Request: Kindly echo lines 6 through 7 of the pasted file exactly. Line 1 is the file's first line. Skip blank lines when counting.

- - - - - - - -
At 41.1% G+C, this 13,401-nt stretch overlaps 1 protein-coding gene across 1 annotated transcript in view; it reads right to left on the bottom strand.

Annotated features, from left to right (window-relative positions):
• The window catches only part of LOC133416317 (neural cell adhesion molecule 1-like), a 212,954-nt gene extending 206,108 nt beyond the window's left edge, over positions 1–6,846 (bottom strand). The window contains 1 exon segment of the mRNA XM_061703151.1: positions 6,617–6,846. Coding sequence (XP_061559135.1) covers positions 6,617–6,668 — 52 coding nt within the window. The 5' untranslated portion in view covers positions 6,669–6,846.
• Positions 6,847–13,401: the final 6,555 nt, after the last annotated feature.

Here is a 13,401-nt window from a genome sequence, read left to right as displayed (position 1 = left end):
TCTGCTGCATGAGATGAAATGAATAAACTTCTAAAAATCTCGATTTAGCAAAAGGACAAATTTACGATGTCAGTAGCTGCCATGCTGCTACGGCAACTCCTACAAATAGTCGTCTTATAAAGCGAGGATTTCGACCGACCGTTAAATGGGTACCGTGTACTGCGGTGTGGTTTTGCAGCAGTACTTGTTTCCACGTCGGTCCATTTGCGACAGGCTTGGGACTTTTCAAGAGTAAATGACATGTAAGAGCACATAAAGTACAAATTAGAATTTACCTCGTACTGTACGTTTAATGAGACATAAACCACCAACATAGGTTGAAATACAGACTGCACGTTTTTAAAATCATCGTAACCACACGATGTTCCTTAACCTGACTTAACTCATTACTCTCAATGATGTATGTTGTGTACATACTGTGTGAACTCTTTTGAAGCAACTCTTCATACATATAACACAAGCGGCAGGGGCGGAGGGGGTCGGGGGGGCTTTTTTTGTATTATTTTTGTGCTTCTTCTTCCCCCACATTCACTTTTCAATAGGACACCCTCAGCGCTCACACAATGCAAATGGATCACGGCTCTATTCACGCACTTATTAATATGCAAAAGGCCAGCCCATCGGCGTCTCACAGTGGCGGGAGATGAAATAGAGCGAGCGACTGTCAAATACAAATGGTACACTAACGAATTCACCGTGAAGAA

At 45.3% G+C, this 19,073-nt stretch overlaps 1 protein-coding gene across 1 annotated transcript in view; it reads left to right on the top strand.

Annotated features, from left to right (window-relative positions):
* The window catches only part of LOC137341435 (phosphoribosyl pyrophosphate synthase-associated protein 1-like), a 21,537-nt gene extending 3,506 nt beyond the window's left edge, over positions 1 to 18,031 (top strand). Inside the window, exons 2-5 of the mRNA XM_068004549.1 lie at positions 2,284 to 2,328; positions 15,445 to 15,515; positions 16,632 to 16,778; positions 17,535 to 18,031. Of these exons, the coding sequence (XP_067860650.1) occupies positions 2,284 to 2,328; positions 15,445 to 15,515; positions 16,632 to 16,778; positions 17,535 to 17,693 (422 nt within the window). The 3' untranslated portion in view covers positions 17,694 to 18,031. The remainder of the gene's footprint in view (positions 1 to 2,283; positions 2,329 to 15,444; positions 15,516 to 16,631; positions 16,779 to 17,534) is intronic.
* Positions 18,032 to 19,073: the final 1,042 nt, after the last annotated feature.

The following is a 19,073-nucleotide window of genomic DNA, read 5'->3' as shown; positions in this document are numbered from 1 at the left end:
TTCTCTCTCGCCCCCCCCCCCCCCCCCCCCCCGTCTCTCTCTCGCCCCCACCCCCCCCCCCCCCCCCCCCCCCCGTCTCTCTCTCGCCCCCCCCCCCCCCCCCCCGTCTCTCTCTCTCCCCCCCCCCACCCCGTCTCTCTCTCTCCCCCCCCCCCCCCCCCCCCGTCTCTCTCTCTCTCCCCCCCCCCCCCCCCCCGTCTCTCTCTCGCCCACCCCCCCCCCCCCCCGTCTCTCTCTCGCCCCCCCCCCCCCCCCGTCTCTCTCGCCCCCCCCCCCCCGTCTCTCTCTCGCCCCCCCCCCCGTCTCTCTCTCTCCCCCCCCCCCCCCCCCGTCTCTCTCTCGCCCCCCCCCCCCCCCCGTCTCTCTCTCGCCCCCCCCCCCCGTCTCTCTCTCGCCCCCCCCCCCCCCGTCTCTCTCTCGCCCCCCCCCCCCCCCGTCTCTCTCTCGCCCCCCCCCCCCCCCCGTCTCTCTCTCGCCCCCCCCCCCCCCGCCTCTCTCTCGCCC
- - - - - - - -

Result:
TCTGCTGCATGAGATGAAATGAATAAACTTCTAAAAATCTCGATTTAGCAAAAGGACAAATTTACGATGTCAGTAGCTGCCATGCTGCTACGGCAACTCCTACAAATAGTCGTCTTATAAAGCGAGGATTTCGACCGACCGTTAAATGGGTACCGTGTACTGCGGTGTGGTTTTGCAGCAGTACTTGTTTCCACGTCGGTCCATTTGCGACAGGCTTGGGACTTTTCAAGAGTAAATGACATGTAAGAGCACATAAAGTACAAATTAGAATTTACCTCGTACTGTACGTTTAATGAGACATAAACCACCAACATAGGTTGAAATACAGACTGCACGTTTTTAAAATCATCGTAACCACACGATGTTCCTTAACCTGACTTAACTCATTACTCTCAATGATGTATGTTGTGTACATACTGTGTGAACTCTTTTGAAGCAACTCTTCATACATATAACACAAGCGGCAGGGGCGGAGGGGGTCGGGGGGGCTTTTTTTGTATTATTTTTGTGCTTCTTCTTCCCCCACATTCACTTTTCAATAGGACACCCTCAGCGCTCACACAATGCAAATGGATCACGGCTCTATTCACGCACTTATTAATATGCAAAAGGCCAGCCCATCGGCGTCTCACAGTGGCGGGAGATGAAATAGAGCGAGCGACTGTCAAATACAAATGGTACACTAACGAATTCACCGTGAAGAA

At 45.3% G+C, this 19,073-nt stretch overlaps 1 protein-coding gene across 1 annotated transcript in view; it reads left to right on the top strand.